Many states have disorderly conduct laws that prohibit obnoxious or disruptive behavior that disturbs the peace. The definition of disorderly conduct varies from state to state. New Mexico's disorderly conduct law operates as a catch-all statute that outlaws boisterous conduct that disturbs the peace. The following chart highlights New Mexico's disorderly conduct law.
|New Mexico Code section 30-20-1: Disorderly Conduct
Definition of "Disorderly Conduct"
- Engaging in violent, abusive, indecent, profane, boisterous, unreasonably loud, or otherwise disorderly conduct which tends to disturb the peace, or
- Maliciously disturbing, threatening or, in an insolent manner, intentionally touching any house occupied by any person
|Disorderly conduct is a petty misdemeanor that is punishable by imprisonment for up to six months, and/or a fine of up to $500.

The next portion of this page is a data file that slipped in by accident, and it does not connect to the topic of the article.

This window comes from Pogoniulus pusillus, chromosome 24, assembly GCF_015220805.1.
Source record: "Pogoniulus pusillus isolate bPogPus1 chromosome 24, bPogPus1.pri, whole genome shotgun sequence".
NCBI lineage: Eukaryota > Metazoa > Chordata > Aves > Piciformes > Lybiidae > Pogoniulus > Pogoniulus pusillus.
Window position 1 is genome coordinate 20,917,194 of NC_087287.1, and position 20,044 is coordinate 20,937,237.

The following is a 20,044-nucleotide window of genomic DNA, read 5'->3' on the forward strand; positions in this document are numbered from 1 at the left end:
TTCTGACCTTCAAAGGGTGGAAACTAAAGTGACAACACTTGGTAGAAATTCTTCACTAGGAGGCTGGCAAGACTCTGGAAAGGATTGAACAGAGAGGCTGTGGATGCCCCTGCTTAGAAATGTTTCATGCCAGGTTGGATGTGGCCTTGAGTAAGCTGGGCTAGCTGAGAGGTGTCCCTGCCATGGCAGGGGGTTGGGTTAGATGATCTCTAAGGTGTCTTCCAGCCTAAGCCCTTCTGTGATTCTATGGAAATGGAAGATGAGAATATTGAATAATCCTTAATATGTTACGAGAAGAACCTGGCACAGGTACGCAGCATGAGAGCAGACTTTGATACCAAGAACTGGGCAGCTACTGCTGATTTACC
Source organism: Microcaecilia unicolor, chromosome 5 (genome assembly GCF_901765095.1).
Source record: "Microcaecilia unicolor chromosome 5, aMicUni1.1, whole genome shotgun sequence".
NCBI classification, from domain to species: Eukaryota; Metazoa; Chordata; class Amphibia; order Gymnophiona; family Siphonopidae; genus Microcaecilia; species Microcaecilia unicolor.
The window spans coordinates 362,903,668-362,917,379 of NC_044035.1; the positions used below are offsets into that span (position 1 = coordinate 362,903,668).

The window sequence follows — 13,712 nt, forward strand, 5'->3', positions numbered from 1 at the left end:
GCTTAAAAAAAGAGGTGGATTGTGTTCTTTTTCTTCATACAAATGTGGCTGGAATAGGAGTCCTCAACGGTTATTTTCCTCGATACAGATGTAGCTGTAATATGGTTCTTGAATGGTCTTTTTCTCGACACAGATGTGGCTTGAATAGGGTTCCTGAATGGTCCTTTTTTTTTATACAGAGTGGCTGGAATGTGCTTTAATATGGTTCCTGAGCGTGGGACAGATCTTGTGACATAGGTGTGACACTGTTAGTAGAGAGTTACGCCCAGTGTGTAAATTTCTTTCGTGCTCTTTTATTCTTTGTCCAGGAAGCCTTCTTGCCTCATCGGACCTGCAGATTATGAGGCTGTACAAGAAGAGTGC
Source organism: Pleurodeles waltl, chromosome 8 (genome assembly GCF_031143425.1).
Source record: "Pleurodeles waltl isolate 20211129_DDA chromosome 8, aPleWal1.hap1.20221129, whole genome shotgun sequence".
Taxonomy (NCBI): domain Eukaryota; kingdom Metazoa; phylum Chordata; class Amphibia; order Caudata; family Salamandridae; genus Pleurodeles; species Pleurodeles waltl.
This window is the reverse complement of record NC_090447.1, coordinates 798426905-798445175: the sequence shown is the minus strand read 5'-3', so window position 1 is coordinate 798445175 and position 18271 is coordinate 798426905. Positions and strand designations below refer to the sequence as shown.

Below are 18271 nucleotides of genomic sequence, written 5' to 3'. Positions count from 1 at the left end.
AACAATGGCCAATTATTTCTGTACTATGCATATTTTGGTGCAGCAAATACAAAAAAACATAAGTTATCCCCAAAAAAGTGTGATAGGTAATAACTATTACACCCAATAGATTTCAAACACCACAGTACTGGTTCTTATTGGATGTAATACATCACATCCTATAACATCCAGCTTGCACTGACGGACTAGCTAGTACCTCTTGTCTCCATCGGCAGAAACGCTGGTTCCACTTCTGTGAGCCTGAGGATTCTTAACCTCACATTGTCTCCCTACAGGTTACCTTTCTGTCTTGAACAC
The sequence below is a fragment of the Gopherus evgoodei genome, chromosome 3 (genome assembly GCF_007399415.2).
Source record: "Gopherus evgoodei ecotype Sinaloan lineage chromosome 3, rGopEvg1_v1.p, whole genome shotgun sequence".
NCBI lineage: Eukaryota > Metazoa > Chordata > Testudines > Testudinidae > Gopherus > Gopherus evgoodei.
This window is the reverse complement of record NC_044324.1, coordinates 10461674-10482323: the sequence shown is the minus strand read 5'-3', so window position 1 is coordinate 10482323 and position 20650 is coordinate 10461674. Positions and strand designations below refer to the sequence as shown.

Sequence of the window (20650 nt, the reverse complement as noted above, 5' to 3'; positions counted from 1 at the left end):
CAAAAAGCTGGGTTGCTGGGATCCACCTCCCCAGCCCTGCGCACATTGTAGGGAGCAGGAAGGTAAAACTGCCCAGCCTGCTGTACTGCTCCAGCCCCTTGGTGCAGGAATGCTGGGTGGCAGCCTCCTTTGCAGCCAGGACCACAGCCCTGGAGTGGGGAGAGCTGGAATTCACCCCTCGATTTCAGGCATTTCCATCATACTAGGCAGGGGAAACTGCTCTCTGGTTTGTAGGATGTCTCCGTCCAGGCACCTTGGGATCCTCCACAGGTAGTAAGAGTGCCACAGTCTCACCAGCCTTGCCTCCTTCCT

In New Mexico there are several other crimes that also disturb the peace and are closely related to disorderly conduct, but are separate distinct crimes.
Public affray: When two or more people voluntarily, or by agreement, engage in fighting or violent acts towards each other in an angry or quarrelsome manner in a public place, to the disturbance of others. Public affray is a petty misdemeanor.
Unlawful assembly: When three or more people assemble together with the intent to do an unlawful act with force or violence against the person or property of another, and who shall make any overt act to carry out such unlawful purpose. Unlawful assembly is a petty misdemeanor.
Dueling: Dueling is a fourth degree felony and is committed when any of the following occurs:
- Conveying a verbal or written message challenging another person to fight with a deadly weapon
- Accepting a challenge to fight with a deadly weapon (whether or not the duel actually takes place)
- Engaging in or fighting a duel with a deadly weapon, or
- Aiding, encouraging, or seconding either party to a duel and being present at a duel where deadly weapons are used
State laws change frequently. For case specific information regarding New Mexico's disorderly conduct laws contact a local criminal defense attorney.